I always tell budding artistes: "How can you be big when you neglect the small things?" I am proud that young Malaysians are now daring to speak up - in entertainment, music, politics, whatever. They are coming out to lend their voices and rightfully so. And people of my generation and older should help make their path easier and not overstay our welcome. We must have faith that they have their own minds. Just because we do not agree with their opinions does not mean they are wrong.

What is the secret to making a movie everyone can relate to, a truly Malaysian production that unites?

Fatimah: Surround yourself with positive vibes. Don't belittle, ignore or label a person or community. There shouldn't be a rigid checklist on how to make a Malaysian movie but we must show our spirit, culture and language, warts and all. Be honest. Don't be afraid of our flaws. Experiment. I'd like to see the day when we no longer refer to someone as Malaysian Chinese or Malaysian Indian. It is Malaysian, period.

Aleya: If your intention is pure, you will touch someone. It doesn't matter which culture you come from, but be sincere and make movies from the heart. Movies like The Journey are so important. Even in music, we need to break down barriers, which artistes like Jaclyn Victor, Amir Jahari and DJ Fuzz have done. We have to keep pushing boundaries, like rapping in Negri Sembilan or Kelantan dialects.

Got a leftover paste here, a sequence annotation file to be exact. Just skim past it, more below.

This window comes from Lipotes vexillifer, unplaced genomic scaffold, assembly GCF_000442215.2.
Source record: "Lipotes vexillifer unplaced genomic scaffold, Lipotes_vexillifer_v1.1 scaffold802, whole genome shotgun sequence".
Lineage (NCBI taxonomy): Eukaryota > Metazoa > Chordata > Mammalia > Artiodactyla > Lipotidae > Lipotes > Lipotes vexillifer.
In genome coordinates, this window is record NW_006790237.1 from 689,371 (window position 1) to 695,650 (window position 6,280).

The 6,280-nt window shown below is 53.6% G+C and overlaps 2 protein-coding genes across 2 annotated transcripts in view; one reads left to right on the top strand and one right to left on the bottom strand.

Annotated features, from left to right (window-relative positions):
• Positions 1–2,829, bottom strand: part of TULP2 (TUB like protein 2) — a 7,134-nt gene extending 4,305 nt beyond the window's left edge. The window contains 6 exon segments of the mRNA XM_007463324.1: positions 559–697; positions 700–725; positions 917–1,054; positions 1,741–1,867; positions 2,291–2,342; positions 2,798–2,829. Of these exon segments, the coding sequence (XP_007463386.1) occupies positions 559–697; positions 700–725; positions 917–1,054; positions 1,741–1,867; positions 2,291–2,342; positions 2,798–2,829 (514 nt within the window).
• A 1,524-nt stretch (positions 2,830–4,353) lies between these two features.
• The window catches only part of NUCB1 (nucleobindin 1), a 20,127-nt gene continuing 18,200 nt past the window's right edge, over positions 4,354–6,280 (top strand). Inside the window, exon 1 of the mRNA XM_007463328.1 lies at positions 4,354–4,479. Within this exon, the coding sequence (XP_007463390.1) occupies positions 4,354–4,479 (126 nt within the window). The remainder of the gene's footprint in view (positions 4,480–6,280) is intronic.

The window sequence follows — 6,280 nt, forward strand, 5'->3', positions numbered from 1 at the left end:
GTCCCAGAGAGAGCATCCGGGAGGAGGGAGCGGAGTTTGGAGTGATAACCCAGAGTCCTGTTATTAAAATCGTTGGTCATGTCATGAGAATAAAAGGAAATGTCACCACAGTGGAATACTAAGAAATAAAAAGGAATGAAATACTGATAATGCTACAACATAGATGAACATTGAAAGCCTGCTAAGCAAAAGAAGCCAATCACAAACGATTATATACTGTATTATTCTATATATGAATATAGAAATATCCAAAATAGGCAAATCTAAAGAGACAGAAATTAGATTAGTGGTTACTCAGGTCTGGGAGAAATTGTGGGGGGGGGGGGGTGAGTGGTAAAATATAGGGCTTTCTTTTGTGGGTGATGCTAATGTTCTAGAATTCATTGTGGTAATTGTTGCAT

Amani: I don't know. I don't think even Yasmin knew. She just told stories that she knew well... stories about herself. If you have the right intention, work with like-minded people and those who share the same values, be true to yourself and your country, you can make an interesting film. We are all humans who want stories we can relate to... stories that evolve.

Aleysha: If you portray life as it is, you will see unity. When you see another in pain no matter what race, you will help. The Journey wasn't about unity but it brought people together. The Journey was about a father and daughter relationship... it was about life. In the city, you see racist moments because we are surrounded by issues like the plight of the foreign workers but in places like Penang, you have a Hokkien-speaking Indian aunty selling pasembur. Performers should showcase themes of love, family and how people care for each other.

Aryana: You want to show foreigners who we are? You want to make a Malaysian film? Just walk around with a camera. There is no need to look for unity or to stress on it in a movie. It is there. We just need to chill out and continue living our lives. It doesn't matter whether you come from an Indian, Chinese or Malay background because if you talk about being human, everyone will get it. I want to tell stories about things I know, to let that honesty come through. I'm not sure which career path I want to take yet but I'd love to work with my sisters and harness all their talents. We are very driven.